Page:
A, PAC1 SMC were co-transfected with a CREB reporter and either an empty vector or an AKAP12β expression plasmid to assess CREB activity in a luciferase assay. Results are expressed as normalized luciferase (see Methods). B, PAC1 SMC were co-transfected with EGFP (control) ± AKAP12β and phosphorylation of VASP assessed by immunoblotting.
Non-immunogenic IgG control antisera was applied to uninjured right carotid (A), 7 day injured left carotid (B), and 21 day injured left carotid (C). Panels D-F represent AKAP12 staining of uninjured carotid (D) and femoral (E) artery or a 7 day complete ligation injured carotid artery (F). Note loss of AKAP12 staining in the media of the injured vessel (F) as compared to normal vessels (D,E).
Schematic shows evidence of segmental chromosomal duplication with percent amino acid homologies between AKAP5 and AKAP12 and their paralogous flanking genes.
We thank Dr. Leon Metlay for kindly providing the samples of fixed human coronary artery specimens and Dr. Vyacheslav (Slava) Korshunov for sections of partially ligated mouse carotid artery.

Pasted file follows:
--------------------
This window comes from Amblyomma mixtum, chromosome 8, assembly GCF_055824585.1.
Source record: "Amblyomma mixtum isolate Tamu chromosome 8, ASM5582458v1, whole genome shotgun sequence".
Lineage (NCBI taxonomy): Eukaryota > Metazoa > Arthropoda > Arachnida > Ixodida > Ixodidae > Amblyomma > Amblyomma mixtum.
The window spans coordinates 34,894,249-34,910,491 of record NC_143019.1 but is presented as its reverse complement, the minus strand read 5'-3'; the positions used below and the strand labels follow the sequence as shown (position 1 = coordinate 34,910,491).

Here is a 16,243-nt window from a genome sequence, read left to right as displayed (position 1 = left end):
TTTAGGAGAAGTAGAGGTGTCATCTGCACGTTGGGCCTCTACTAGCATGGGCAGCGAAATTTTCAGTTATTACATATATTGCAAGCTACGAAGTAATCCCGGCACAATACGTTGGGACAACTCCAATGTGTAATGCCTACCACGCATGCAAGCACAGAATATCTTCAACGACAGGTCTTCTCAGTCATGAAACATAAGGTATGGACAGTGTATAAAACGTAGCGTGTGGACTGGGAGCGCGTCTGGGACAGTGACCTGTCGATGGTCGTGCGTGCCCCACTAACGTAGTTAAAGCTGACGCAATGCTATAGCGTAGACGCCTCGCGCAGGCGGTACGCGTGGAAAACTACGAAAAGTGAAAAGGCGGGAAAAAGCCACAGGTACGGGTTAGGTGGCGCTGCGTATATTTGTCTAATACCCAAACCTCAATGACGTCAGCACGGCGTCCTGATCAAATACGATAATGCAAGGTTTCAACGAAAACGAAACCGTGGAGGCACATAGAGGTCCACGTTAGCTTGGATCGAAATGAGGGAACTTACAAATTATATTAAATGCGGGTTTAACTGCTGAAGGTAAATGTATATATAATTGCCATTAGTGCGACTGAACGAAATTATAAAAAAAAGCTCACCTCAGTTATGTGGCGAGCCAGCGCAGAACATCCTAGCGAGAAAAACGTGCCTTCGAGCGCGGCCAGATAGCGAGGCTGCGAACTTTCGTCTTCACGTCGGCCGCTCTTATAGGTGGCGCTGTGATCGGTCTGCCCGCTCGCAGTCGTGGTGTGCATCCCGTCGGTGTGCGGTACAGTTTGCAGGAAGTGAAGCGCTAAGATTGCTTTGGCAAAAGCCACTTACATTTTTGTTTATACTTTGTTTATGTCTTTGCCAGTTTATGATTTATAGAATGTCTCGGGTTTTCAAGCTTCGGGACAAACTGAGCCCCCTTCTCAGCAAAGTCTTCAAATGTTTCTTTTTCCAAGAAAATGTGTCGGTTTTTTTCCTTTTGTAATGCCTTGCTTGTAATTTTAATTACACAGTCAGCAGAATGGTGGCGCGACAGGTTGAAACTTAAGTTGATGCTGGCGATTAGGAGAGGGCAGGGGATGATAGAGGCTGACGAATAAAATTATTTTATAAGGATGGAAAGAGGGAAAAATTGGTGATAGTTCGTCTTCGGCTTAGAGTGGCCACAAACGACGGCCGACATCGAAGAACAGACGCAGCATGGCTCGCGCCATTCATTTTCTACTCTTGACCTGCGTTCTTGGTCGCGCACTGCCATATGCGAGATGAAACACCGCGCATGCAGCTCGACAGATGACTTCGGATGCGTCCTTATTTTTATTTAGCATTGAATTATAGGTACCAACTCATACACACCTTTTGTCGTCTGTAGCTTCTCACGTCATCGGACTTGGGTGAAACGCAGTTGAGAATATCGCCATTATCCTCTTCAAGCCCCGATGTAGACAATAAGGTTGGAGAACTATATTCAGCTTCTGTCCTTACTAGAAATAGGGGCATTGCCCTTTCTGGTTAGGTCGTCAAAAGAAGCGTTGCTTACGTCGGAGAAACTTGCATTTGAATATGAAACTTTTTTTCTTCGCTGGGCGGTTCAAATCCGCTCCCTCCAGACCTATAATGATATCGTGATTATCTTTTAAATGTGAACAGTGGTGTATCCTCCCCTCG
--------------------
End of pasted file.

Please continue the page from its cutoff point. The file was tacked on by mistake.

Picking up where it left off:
Conceived and designed the experiments: JWS JMM. Performed the experiments: JWS XL T-HL QS CMK MAG OJS WSB DWC. Analyzed the data: JWS XL T-HL WSB DWC IHG JMM. Contributed reagents/materials/analysis tools: WSB DWC IHG. Wrote the paper: JMM.
- 1. Owens GK, Kumar MS, Wamhoff BR (2004) Molecular regulation of vascular smooth muscle cell differentiation in development and disease. Physiol Rev 84: 767–801.
- 2. Miano JM, Berk BC (2000) Retinoids: Versatile biological response modifiers of vascular smooth muscle phenotype. Circ Res 87: 355–362.
- 3. Lippman SM, Heyman RA, Kurie JM, Benner SE, Hong WK (1995) Retinoids and chemoprevention: clinical and basic studies. J Cell Biochem 22: 1–10.
- 4. Streb JW, Miano JM (2003) Retinoids: pleiotropic agents of therapy for vascular diseases? Current Drug Targets 3: 31–57.
- 5. Miano JM, Topouzis S, Majesky MW, Olson EN (1996) Retinoid receptor expression and all-trans retinoic acid-mediated growth inhibition in vascular smooth muscle cells. Circulation 93: 1886–1895.
- 6. Haxsen V, Adam-Stitah S, Ritz E, Wagner J (2001) Retinoids inhibit the actions of angiotensin II on vascular smooth muscle cells. Circ Res 88: 637–644.